I’ll be talking predominantly about industrial design here.
Motivation 0: Imagine
How cool would it be to express 3D objects with a pen and paper, with the same fluency as you express your thoughts with words?
Motivation 1: Mathematics (and Truth)
The “Blivet” – Not my work, thankfully
Find a cube, and take a photo of it. If you then print the photo and place a ruler along the cube’s edges in the image, you’ll realize that those lines meet at some point. But we’re taught that a cubes opposite edges are constructed from parallel lines – and parallel lines never meet. So what changes between mathematical reality (the real real) and the reality our brains occupy?
Plato thinks that the truest form of reality is the idea of the cube, where it is nothing more than a mathematical object with no physical instantation*. We rely on this geometric truth when we describe cubic products, or make a cube out of clay ( in the brain-to-reality process). The cube comes out seemingly fine. No matter how we then look at the cube, the parallel lines will always seemingly bend. This is a result of geometry and how our eyes perceive depth, although there are other deeper and more meaningful bits of physics out there about the limits to conscious observers’ knowledge of reality. Perspective is both a literary and scientific term describing how humans perceive reality, and communicating things in 3D is very intimately connected with perspective. If you want to draw in 3D, you better know about perspective.
*If you think that’s a bit too romantic, check out MIT physicist Max Tegmark’s “Our Mathematical Universe” which catalogs centuries of human scientific progress, and goes into excruciating mathematical detail, to try to convince you of this idea.
Motivation 2: Emotion
“I don’t know what this, is but I want one”
What is that different between an iPhone and any other smartphone? Yes, you could say it’s so expensive, and kind of restrictive, and that some of its technical specs lag the competition’s, and that Apple only have a 20% share of the global smartphone market.
But Apple still capture 80% of that industry’s profits. Why do millions of people lovingly pay that premium?
How did you feel the first time you held the box containing Apple product in your own hands? That texture, that white. How intuitive was is to use your first iPhone, iPad or iPod?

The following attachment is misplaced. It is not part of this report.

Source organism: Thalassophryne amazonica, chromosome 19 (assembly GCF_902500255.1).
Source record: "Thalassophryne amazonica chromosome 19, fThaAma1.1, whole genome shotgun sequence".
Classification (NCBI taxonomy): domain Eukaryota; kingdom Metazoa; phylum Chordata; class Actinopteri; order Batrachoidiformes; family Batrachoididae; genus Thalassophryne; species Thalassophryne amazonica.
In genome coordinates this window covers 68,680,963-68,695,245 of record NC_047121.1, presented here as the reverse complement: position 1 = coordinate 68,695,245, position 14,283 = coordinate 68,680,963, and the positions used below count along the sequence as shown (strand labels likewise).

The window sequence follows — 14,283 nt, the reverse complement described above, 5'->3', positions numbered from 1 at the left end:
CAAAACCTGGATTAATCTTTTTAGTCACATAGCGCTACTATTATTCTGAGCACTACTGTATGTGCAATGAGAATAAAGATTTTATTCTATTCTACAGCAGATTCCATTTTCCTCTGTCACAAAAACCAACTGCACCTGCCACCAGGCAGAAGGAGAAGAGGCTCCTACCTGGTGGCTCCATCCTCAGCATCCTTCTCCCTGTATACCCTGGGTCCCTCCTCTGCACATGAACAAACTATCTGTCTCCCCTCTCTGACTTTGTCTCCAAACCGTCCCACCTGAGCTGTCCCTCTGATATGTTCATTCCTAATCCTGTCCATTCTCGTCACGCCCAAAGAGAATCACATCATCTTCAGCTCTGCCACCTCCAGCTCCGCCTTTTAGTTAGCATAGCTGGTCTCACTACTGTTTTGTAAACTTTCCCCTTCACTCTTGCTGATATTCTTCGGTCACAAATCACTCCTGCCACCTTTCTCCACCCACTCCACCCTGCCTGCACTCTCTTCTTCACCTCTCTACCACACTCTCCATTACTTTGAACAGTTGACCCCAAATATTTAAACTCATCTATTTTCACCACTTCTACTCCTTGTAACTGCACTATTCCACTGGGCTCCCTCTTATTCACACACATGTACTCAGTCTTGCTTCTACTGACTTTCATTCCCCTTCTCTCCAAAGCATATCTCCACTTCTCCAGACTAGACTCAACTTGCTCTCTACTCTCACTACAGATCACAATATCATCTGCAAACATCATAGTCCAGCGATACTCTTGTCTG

Instead of designing a product from the inside out, or extrapolating what you think customers would want, the design process involves a thorough study of what the customer wants and needs – in many cases the customer has a hunch of what that is, but hasn’t articulate them himself.
Design thinking is equally about empathizing with your customer, about caring very seriously about how your product (or service) makes them feel, how she perceives the world, what little details make her happy.
It’s probably crude to attribute Apple’s success over the years solely to design. But I would contend that design thinking is in the DNA of Apple’s success.
Here is a seriously important point: people’s emotions make most of their decisions for them, logic and reason often follow to justify those decisions. Now, there is a sinister (yet very effective) way to exploit this such as lying to voters or manipulatively advertising sugar. On the other hand, there is a beautiful way to make use of this knowledge: make a genuine attempt to understand your customer, understand how they feel and help them realize their deepest desires (which they often need help with). Bonus if you can deliver a solution that makes them healthy, wealthy or wise.
Motivation 3: Proportion and Scale (/Lego)
“Something feels right”
If you want to make something cheaply, it helps to automate production, and if you want to automate production, it helps to standardize the product. The problem with mass-produced standard products is that you lose variety, you lose individuality – it’s difficult to get cheap tailored shirts.
But the world needs variety; imagine if you could only get shoes in small, medium and large! But the world also needs cheap mass production. So it seems we have conflict*.